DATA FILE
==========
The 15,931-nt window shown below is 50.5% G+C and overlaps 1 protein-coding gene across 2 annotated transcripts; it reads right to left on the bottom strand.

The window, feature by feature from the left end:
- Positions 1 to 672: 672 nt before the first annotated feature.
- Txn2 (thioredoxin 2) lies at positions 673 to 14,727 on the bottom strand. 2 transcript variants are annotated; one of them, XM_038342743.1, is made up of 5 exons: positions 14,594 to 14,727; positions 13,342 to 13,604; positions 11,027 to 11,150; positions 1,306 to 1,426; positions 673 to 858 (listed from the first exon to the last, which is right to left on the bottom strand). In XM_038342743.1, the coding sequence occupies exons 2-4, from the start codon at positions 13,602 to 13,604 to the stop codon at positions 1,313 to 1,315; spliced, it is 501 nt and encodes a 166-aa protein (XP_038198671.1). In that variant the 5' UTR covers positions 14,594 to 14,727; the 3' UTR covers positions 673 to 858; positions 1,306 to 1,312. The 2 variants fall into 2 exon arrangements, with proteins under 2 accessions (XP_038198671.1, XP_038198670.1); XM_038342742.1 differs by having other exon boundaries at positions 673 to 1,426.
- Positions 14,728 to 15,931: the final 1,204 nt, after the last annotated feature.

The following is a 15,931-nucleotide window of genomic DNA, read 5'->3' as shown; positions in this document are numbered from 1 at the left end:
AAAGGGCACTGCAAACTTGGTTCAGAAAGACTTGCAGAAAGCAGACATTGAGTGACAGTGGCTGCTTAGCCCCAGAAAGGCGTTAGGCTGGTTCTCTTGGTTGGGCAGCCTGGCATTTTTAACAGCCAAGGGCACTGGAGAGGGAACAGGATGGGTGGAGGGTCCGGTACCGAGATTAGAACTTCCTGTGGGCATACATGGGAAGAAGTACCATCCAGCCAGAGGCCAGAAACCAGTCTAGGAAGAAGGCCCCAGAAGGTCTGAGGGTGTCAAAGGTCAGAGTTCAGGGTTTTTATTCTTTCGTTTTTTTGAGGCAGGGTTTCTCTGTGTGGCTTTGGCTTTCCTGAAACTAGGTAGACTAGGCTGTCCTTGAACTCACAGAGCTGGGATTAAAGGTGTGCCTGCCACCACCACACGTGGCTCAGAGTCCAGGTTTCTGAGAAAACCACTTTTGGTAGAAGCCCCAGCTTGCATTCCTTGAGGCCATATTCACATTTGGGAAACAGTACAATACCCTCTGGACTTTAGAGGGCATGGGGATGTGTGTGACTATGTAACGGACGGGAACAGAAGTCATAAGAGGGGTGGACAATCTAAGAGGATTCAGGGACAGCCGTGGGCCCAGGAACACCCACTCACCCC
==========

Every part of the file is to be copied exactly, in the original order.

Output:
The 15,931-nt window shown below is 50.5% G+C and overlaps 1 protein-coding gene across 2 annotated transcripts; it reads right to left on the bottom strand.

The window, feature by feature from the left end:
- Positions 1 to 672: 672 nt before the first annotated feature.
- Txn2 (thioredoxin 2) lies at positions 673 to 14,727 on the bottom strand. 2 transcript variants are annotated; one of them, XM_038342743.1, is made up of 5 exons: positions 14,594 to 14,727; positions 13,342 to 13,604; positions 11,027 to 11,150; positions 1,306 to 1,426; positions 673 to 858 (listed from the first exon to the last, which is right to left on the bottom strand). In XM_038342743.1, the coding sequence occupies exons 2-4, from the start codon at positions 13,602 to 13,604 to the stop codon at positions 1,313 to 1,315; spliced, it is 501 nt and encodes a 166-aa protein (XP_038198671.1). In that variant the 5' UTR covers positions 14,594 to 14,727; the 3' UTR covers positions 673 to 858; positions 1,306 to 1,312. The 2 variants fall into 2 exon arrangements, with proteins under 2 accessions (XP_038198671.1, XP_038198670.1); XM_038342742.1 differs by having other exon boundaries at positions 673 to 1,426.
- Positions 14,728 to 15,931: the final 1,204 nt, after the last annotated feature.

The following is a 15,931-nucleotide window of genomic DNA, read 5'->3' as shown; positions in this document are numbered from 1 at the left end:
AAAGGGCACTGCAAACTTGGTTCAGAAAGACTTGCAGAAAGCAGACATTGAGTGACAGTGGCTGCTTAGCCCCAGAAAGGCGTTAGGCTGGTTCTCTTGGTTGGGCAGCCTGGCATTTTTAACAGCCAAGGGCACTGGAGAGGGAACAGGATGGGTGGAGGGTCCGGTACCGAGATTAGAACTTCCTGTGGGCATACATGGGAAGAAGTACCATCCAGCCAGAGGCCAGAAACCAGTCTAGGAAGAAGGCCCCAGAAGGTCTGAGGGTGTCAAAGGTCAGAGTTCAGGGTTTTTATTCTTTCGTTTTTTTGAGGCAGGGTTTCTCTGTGTGGCTTTGGCTTTCCTGAAACTAGGTAGACTAGGCTGTCCTTGAACTCACAGAGCTGGGATTAAAGGTGTGCCTGCCACCACCACACGTGGCTCAGAGTCCAGGTTTCTGAGAAAACCACTTTTGGTAGAAGCCCCAGCTTGCATTCCTTGAGGCCATATTCACATTTGGGAAACAGTACAATACCCTCTGGACTTTAGAGGGCATGGGGATGTGTGTGACTATGTAACGGACGGGAACAGAAGTCATAAGAGGGGTGGACAATCTAAGAGGATTCAGGGACAGCCGTGGGCCCAGGAACACCCACTCACCCC